Vitamin C crisis as China buys too much and cuts supply
The run on C has been made worse by the fact that Chinese purchasers are flooding the online sites to get the product from Korea, while the raw materials needed to make the vitamin mainly come from China.
TMON, an e-commerce website, said that sales of the vitamin C supplements are up 416 percent on year in the Feb. 1 to Feb. 10 period. At WeMakePrice, sales were up 222 percent over the same period, and on Gmarket, they increased by 64 percent.
On Tuesday, Korea Eundan Vitamin C available on Lotte.com sold out in 24 hours. This comes after stocks of the same product sold out Monday.
“All vitamin C supplements are out of stock. What’s left are products that contain a low amount of vitamin C, like multivitamins,” said a Lotte.com spokesperson.
Most orders are coming from China, according to industry officials. The demand gained momentum after Chinese media said vitamin C supplements can help in fighting the virus.
China Central Television recently aired an interview with a health expert who claimed taking vitamin C and eating vegetables can help fight the virus. Foreign news outlets mentioned the supplement, saying that vitamin C was among items distributed by Hong Kong health authorities in addition to the already familiar face masks and hand sanitizers.
After publicity of this sort, Korean health supplement brands are in high demand, especially from Chinese consumers willing to jump through hoops to get their hands on high-quality Korean-made vitamin C supplements.
Vitamin C from Korea is considered something of a luxury item in China, as the high-quality manufacturing technology is seen as resulting in a super product. Some consumers will keep the original made-in-Korea packaging to make a statement.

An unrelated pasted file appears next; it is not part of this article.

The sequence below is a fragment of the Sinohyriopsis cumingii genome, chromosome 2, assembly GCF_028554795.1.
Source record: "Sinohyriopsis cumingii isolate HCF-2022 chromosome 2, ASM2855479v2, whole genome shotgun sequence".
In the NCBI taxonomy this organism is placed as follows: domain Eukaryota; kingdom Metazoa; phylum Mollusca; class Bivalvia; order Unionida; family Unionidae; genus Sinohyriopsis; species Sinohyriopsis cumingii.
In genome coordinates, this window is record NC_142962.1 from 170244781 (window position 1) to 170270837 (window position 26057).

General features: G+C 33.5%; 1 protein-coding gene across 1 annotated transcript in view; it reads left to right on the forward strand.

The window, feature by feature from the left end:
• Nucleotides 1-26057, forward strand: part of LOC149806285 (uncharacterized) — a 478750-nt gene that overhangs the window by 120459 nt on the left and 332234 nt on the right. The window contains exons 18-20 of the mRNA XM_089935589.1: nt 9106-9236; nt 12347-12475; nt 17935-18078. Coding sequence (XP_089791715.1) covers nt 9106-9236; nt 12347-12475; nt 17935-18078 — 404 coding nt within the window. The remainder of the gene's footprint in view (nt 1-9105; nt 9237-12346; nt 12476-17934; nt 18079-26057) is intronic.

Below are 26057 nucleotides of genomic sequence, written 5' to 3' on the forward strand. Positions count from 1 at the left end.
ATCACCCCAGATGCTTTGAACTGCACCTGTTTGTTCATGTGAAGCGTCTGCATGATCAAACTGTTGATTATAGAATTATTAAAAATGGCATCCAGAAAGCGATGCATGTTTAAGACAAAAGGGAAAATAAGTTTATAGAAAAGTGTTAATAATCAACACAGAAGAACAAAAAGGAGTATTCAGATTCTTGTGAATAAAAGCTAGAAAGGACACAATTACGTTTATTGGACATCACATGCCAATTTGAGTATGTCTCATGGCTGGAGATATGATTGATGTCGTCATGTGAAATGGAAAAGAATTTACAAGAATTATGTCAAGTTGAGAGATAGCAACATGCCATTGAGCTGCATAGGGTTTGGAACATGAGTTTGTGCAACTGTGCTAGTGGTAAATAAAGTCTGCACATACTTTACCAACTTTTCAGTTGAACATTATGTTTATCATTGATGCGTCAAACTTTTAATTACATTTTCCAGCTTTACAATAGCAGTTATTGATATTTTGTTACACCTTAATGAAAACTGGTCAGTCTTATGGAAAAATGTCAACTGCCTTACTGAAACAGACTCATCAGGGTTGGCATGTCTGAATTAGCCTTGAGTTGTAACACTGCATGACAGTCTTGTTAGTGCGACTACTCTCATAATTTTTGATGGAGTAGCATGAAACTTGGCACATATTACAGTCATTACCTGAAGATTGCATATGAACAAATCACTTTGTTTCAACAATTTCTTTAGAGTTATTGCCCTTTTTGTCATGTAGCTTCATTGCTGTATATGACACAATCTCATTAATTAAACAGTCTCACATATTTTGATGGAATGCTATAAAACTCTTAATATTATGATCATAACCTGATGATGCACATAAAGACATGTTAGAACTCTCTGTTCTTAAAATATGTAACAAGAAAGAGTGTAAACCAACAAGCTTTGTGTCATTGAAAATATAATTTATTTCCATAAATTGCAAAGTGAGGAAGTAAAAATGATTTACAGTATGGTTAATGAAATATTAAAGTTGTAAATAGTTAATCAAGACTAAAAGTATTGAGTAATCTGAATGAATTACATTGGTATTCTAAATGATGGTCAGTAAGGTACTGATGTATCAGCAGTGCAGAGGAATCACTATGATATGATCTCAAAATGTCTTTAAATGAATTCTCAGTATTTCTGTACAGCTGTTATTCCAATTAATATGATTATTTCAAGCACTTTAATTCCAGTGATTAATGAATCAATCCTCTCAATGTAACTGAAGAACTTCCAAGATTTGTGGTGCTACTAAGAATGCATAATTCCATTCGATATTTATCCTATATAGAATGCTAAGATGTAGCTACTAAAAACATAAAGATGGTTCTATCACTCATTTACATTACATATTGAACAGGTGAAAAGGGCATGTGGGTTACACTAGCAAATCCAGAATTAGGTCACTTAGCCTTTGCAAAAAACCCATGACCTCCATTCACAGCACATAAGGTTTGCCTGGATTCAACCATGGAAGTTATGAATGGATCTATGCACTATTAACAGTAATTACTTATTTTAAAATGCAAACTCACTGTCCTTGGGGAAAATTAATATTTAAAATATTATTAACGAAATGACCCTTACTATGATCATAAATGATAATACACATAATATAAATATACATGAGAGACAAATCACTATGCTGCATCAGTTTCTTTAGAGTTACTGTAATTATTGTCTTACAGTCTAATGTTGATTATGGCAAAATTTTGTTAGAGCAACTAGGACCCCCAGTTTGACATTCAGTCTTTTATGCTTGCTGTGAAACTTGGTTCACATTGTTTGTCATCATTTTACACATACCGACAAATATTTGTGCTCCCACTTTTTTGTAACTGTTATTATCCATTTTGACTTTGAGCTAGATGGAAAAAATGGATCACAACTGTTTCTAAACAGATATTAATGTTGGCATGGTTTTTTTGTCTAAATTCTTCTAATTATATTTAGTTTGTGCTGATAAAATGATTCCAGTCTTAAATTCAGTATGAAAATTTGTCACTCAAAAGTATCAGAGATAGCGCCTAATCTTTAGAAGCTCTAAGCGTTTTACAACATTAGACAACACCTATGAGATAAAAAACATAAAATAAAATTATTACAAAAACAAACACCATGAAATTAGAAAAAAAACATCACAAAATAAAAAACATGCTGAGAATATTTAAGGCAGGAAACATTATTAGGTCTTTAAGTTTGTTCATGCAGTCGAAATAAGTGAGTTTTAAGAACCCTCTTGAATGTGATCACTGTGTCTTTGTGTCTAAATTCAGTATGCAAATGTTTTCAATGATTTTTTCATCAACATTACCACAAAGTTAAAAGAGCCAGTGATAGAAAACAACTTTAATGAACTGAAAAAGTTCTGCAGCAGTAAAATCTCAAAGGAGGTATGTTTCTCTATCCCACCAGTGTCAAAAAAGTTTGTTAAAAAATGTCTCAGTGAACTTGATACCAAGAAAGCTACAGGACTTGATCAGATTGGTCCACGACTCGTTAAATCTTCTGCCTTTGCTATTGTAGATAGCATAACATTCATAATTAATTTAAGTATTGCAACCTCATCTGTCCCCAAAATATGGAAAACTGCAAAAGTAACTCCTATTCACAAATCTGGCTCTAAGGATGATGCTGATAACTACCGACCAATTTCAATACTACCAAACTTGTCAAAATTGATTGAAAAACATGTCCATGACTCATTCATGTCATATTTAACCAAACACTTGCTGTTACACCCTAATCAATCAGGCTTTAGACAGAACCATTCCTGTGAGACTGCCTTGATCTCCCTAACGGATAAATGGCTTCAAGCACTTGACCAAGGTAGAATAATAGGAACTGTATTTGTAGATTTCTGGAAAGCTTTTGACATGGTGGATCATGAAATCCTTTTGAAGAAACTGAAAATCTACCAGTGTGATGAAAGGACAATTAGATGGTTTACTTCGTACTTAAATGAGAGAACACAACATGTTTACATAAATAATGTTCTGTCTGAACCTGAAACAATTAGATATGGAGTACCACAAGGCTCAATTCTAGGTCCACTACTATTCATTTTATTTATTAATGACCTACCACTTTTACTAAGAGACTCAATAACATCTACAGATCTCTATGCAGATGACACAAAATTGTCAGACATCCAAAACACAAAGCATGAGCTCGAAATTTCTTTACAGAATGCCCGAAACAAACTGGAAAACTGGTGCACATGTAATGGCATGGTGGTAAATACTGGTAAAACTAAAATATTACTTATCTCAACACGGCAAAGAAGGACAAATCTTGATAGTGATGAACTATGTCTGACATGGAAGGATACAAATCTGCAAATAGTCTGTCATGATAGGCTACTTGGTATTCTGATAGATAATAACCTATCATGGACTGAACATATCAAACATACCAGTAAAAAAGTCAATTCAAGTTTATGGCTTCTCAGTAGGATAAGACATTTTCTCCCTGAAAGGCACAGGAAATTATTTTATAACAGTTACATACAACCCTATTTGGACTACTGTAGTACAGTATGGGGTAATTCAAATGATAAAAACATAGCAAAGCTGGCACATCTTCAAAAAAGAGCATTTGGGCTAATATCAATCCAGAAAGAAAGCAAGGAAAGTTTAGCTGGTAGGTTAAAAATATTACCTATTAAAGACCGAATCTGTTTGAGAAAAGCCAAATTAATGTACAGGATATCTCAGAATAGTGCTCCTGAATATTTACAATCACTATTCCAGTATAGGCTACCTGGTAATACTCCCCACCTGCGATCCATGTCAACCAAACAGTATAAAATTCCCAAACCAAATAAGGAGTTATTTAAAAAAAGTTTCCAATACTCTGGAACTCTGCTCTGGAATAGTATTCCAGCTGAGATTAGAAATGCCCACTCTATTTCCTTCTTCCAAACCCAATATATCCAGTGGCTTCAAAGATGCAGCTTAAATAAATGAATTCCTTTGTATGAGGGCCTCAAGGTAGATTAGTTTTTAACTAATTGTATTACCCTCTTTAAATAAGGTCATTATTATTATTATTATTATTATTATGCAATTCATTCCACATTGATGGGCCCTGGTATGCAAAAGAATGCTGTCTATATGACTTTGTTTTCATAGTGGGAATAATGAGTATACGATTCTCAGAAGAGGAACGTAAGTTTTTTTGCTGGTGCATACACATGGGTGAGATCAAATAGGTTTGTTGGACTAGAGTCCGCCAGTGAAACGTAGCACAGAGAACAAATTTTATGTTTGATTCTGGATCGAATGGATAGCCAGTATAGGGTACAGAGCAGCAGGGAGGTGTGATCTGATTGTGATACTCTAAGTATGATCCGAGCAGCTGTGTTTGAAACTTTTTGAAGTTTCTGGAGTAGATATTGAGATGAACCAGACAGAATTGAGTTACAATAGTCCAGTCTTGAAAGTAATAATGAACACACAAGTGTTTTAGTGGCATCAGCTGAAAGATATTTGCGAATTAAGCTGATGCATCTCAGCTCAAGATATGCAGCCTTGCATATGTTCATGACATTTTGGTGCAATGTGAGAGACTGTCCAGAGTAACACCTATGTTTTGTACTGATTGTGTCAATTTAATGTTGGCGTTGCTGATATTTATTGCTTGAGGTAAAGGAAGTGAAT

Vitamin House is a local supplement manufacturer whose products are sold on Tmall, an online shopping site in China. It saw demand for vitamin C supplements surge after the coronavirus outbreak and had to reject some orders because its factories were busy catching up with the backlog. Korea Eundan says the company was flooded with calls from buyers asking for vitamin C supplements.
“We used to have only one or two business meetings a week. Since last week, we have been receiving more than 30 business calls everyday. Some are willing to pay upfront and receive the products later,” said a company official.
Local supplement manufacturers are faced with a new challenge. With factories in China closed longer than expected, the supply of vitamin C may fall further short of demand.
Korea Eundan claims Britain and China are the only two countries known to produce ascorbic acid for vitamin C. China is taking over the market and is reportedly responsible for more than 90 percent of the supply. Even though Vitamin House uses vitamin C from both Britain and China, it is worried that its production line might grind to a halt if the outbreak continues.
“In one or two months, we might not be able to produce more vitamin C supplements,” said an official from the company.
Korea Eundan, which is headquartered in Gangnam District, southern Seoul, changed its marketing strategy due to the dwindling supply of vitamin C ingredients.
It plans to persuade consumers to buy bottles with fewer tablets and reduce the sale of vitamin C supplements offered in bulk.
BY CHU IN-YOUNG [firstname.lastname@example.org]